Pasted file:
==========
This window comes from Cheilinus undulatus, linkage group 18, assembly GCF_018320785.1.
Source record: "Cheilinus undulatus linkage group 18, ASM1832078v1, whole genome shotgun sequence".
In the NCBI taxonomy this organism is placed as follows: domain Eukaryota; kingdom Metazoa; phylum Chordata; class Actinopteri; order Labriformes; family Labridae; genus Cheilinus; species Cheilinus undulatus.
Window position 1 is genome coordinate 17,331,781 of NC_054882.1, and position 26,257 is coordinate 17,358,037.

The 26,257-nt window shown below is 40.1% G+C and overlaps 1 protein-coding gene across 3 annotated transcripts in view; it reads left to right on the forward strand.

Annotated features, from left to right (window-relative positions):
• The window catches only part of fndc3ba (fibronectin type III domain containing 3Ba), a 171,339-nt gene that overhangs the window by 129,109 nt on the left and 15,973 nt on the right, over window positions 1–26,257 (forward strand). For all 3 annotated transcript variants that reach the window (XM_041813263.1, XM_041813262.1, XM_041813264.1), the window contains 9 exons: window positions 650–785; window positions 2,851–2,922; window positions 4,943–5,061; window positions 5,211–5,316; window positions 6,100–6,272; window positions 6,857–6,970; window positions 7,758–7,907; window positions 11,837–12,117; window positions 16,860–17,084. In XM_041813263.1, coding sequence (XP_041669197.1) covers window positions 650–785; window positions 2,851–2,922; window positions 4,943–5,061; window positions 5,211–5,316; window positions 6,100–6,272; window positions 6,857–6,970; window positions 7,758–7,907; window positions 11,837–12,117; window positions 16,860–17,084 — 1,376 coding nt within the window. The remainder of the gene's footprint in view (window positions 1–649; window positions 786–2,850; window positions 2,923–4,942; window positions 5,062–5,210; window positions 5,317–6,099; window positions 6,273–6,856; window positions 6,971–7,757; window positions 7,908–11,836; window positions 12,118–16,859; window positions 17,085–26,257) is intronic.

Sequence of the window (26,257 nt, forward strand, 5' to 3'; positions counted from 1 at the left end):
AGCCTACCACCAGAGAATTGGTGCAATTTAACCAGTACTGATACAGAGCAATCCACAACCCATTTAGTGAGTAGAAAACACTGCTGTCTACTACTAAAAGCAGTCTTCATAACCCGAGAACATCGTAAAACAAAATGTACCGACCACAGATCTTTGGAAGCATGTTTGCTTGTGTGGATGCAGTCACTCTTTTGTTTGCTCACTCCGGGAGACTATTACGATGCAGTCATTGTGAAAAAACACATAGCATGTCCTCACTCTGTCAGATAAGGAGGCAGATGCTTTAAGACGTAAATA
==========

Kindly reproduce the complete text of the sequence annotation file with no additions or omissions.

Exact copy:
This window comes from Cheilinus undulatus, linkage group 18, assembly GCF_018320785.1.
Source record: "Cheilinus undulatus linkage group 18, ASM1832078v1, whole genome shotgun sequence".
In the NCBI taxonomy this organism is placed as follows: domain Eukaryota; kingdom Metazoa; phylum Chordata; class Actinopteri; order Labriformes; family Labridae; genus Cheilinus; species Cheilinus undulatus.
Window position 1 is genome coordinate 17,331,781 of NC_054882.1, and position 26,257 is coordinate 17,358,037.

The 26,257-nt window shown below is 40.1% G+C and overlaps 1 protein-coding gene across 3 annotated transcripts in view; it reads left to right on the forward strand.

Annotated features, from left to right (window-relative positions):
• The window catches only part of fndc3ba (fibronectin type III domain containing 3Ba), a 171,339-nt gene that overhangs the window by 129,109 nt on the left and 15,973 nt on the right, over window positions 1–26,257 (forward strand). For all 3 annotated transcript variants that reach the window (XM_041813263.1, XM_041813262.1, XM_041813264.1), the window contains 9 exons: window positions 650–785; window positions 2,851–2,922; window positions 4,943–5,061; window positions 5,211–5,316; window positions 6,100–6,272; window positions 6,857–6,970; window positions 7,758–7,907; window positions 11,837–12,117; window positions 16,860–17,084. In XM_041813263.1, coding sequence (XP_041669197.1) covers window positions 650–785; window positions 2,851–2,922; window positions 4,943–5,061; window positions 5,211–5,316; window positions 6,100–6,272; window positions 6,857–6,970; window positions 7,758–7,907; window positions 11,837–12,117; window positions 16,860–17,084 — 1,376 coding nt within the window. The remainder of the gene's footprint in view (window positions 1–649; window positions 786–2,850; window positions 2,923–4,942; window positions 5,062–5,210; window positions 5,317–6,099; window positions 6,273–6,856; window positions 6,971–7,757; window positions 7,908–11,836; window positions 12,118–16,859; window positions 17,085–26,257) is intronic.

Sequence of the window (26,257 nt, forward strand, 5' to 3'; positions counted from 1 at the left end):
AGCCTACCACCAGAGAATTGGTGCAATTTAACCAGTACTGATACAGAGCAATCCACAACCCATTTAGTGAGTAGAAAACACTGCTGTCTACTACTAAAAGCAGTCTTCATAACCCGAGAACATCGTAAAACAAAATGTACCGACCACAGATCTTTGGAAGCATGTTTGCTTGTGTGGATGCAGTCACTCTTTTGTTTGCTCACTCCGGGAGACTATTACGATGCAGTCATTGTGAAAAAACACATAGCATGTCCTCACTCTGTCAGATAAGGAGGCAGATGCTTTAAGACGTAAATA